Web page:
Maybe the Book of Judges, our Old Testament reading at today’s Mass, can offer some perspective on the election process going on in our country now.
The Book of Judges describes the period in Jewish history from the death of Joshua, who led the Israelites in their conquest of the promised land of Canaan, till the installation of Saul as Israel’s first king by the prophet Samuel. During that time, the Israelites were spread out in various parts of Canaan and were led by local leaders, “judges”, a Hebrew word that doesn’t mean people who preside in courts, but ordinary leaders like mayors or city managers or local chiefs.
Without an overall leader, the Israelites were prey to stronger enemies. Eventually, they realized they needed a king, like Saul and David and Solomon, but in this period they were small vulnerable pockets of people living throughout the land.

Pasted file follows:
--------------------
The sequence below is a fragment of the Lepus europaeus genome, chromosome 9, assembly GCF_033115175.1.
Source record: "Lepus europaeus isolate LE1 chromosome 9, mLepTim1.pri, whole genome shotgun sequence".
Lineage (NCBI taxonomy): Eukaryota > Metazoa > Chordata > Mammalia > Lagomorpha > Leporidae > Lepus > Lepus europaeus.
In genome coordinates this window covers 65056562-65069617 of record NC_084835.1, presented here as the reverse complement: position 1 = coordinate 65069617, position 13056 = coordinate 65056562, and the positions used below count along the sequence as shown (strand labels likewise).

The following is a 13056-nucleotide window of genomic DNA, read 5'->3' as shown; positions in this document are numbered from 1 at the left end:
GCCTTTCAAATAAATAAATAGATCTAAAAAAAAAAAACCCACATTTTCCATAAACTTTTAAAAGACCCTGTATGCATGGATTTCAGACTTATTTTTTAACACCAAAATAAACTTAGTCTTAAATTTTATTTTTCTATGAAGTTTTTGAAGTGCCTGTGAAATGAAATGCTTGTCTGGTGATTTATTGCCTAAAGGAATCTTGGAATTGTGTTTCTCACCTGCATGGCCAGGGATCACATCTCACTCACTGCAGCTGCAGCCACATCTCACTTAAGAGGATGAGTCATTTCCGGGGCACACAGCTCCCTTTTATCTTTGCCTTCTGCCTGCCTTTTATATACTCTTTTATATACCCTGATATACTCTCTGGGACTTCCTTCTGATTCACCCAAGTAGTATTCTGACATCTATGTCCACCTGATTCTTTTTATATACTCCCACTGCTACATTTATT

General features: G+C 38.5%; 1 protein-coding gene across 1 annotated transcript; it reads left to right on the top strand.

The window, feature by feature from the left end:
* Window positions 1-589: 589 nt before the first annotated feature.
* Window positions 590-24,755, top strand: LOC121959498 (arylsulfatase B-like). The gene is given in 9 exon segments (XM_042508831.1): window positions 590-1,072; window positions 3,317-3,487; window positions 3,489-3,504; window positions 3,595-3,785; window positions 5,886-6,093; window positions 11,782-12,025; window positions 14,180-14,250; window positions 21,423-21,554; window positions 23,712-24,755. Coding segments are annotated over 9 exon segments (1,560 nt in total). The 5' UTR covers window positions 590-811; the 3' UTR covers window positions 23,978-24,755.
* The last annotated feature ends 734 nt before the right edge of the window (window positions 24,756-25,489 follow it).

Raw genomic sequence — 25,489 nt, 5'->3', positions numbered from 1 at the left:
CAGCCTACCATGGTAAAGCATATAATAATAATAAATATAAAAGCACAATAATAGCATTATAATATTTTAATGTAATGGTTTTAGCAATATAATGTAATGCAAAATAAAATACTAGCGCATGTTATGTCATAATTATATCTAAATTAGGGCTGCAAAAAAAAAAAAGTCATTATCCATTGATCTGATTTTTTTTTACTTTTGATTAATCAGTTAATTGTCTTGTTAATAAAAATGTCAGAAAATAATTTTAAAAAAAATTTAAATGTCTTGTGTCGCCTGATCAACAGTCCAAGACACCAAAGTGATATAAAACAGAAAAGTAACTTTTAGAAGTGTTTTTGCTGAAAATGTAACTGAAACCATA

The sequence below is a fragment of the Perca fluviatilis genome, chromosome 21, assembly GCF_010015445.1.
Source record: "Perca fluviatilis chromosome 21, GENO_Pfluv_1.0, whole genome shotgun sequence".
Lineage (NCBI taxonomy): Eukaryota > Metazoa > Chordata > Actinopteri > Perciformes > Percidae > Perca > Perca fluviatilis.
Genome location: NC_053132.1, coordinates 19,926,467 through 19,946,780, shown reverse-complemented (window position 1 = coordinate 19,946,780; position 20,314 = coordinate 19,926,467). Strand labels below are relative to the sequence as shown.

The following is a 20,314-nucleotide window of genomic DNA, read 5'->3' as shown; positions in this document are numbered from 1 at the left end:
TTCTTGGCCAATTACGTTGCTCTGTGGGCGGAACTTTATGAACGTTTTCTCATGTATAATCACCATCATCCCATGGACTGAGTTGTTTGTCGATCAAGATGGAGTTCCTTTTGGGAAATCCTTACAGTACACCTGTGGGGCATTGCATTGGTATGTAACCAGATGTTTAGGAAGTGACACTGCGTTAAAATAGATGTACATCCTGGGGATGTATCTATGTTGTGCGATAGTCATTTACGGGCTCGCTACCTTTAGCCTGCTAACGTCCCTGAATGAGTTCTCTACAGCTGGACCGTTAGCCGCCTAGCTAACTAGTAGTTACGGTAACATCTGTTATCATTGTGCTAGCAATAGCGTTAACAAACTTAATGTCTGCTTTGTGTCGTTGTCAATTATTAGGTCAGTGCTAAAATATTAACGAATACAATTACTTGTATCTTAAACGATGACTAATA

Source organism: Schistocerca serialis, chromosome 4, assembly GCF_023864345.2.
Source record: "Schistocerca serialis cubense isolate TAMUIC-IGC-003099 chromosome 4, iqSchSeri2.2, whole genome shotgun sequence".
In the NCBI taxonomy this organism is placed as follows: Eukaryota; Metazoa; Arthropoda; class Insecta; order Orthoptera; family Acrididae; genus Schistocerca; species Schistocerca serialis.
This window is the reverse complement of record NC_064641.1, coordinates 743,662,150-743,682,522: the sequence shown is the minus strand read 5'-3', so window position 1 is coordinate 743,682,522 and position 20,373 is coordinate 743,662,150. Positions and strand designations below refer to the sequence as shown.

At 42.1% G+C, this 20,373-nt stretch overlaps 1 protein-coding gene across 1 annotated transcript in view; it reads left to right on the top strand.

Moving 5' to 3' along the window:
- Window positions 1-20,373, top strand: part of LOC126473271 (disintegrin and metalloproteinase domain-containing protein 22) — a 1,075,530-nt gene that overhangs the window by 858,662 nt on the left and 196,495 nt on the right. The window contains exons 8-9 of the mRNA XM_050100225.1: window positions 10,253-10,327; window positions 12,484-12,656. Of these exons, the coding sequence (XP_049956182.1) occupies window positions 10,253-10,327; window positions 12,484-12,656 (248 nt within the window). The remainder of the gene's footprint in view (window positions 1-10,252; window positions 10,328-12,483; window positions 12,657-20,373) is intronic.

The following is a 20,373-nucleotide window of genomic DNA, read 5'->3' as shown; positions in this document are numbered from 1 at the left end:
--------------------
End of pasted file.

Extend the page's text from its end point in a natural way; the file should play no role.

Gideon and his frightened community are described in today’s reading. They’re taking to the hills to escape marauding bands of Midianites. God calls Gideon to lead his people against them, but he shrinks from the call; he’s a poor farmer who can hardly take care of his own vineyard. He has no talent, no experience or strength, he says.
“Go with the strength you have,” was God’s message to him.
We’re certainly a divided people today; we may wonder is there’s anyone who can unite us and lead us? Is there anyone adequate to govern us?
The Book of Judges says that the “Spirit of the Lord” can come upon the weakest and transform them into leaders, as it did Gideon. A leader’s not made from human qualities alone, or political contributions or a powerful media that promotes one’s cause.The political world is not off-limits to the spiritual. The Spirit can move in the world of politics as in other areas of life, enhancing the strength one has, giving eyes to see and a mind to understand.
We may not pray for politicians enough.